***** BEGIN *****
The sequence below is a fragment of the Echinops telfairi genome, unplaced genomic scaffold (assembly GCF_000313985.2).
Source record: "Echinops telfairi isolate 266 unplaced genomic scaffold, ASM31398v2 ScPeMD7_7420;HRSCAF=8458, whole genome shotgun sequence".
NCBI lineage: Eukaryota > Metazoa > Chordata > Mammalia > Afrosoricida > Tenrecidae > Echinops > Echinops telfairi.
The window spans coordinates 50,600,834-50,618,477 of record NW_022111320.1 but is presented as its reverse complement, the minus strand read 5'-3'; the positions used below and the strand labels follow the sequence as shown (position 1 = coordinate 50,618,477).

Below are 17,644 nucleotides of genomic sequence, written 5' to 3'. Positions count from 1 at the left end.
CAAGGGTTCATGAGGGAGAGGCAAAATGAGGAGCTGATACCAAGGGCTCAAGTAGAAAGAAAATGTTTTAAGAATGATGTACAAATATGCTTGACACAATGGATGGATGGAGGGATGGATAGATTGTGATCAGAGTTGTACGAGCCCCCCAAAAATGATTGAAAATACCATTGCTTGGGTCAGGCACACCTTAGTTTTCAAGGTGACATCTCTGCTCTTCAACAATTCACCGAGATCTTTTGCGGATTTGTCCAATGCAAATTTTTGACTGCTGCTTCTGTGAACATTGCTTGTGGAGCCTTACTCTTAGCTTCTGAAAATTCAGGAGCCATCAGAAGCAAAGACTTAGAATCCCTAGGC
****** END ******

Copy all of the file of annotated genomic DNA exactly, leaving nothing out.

The sequence below is a fragment of the Echinops telfairi genome, unplaced genomic scaffold (assembly GCF_000313985.2).
Source record: "Echinops telfairi isolate 266 unplaced genomic scaffold, ASM31398v2 ScPeMD7_7420;HRSCAF=8458, whole genome shotgun sequence".
NCBI lineage: Eukaryota > Metazoa > Chordata > Mammalia > Afrosoricida > Tenrecidae > Echinops > Echinops telfairi.
The window spans coordinates 50,600,834-50,618,477 of record NW_022111320.1 but is presented as its reverse complement, the minus strand read 5'-3'; the positions used below and the strand labels follow the sequence as shown (position 1 = coordinate 50,618,477).

Below are 17,644 nucleotides of genomic sequence, written 5' to 3'. Positions count from 1 at the left end.
CAAGGGTTCATGAGGGAGAGGCAAAATGAGGAGCTGATACCAAGGGCTCAAGTAGAAAGAAAATGTTTTAAGAATGATGTACAAATATGCTTGACACAATGGATGGATGGAGGGATGGATAGATTGTGATCAGAGTTGTACGAGCCCCCCAAAAATGATTGAAAATACCATTGCTTGGGTCAGGCACACCTTAGTTTTCAAGGTGACATCTCTGCTCTTCAACAATTCACCGAGATCTTTTGCGGATTTGTCCAATGCAAATTTTTGACTGCTGCTTCTGTGAACATTGCTTGTGGAGCCTTACTCTTAGCTTCTGAAAATTCAGGAGCCATCAGAAGCAAAGACTTAGAATCCCTAGGC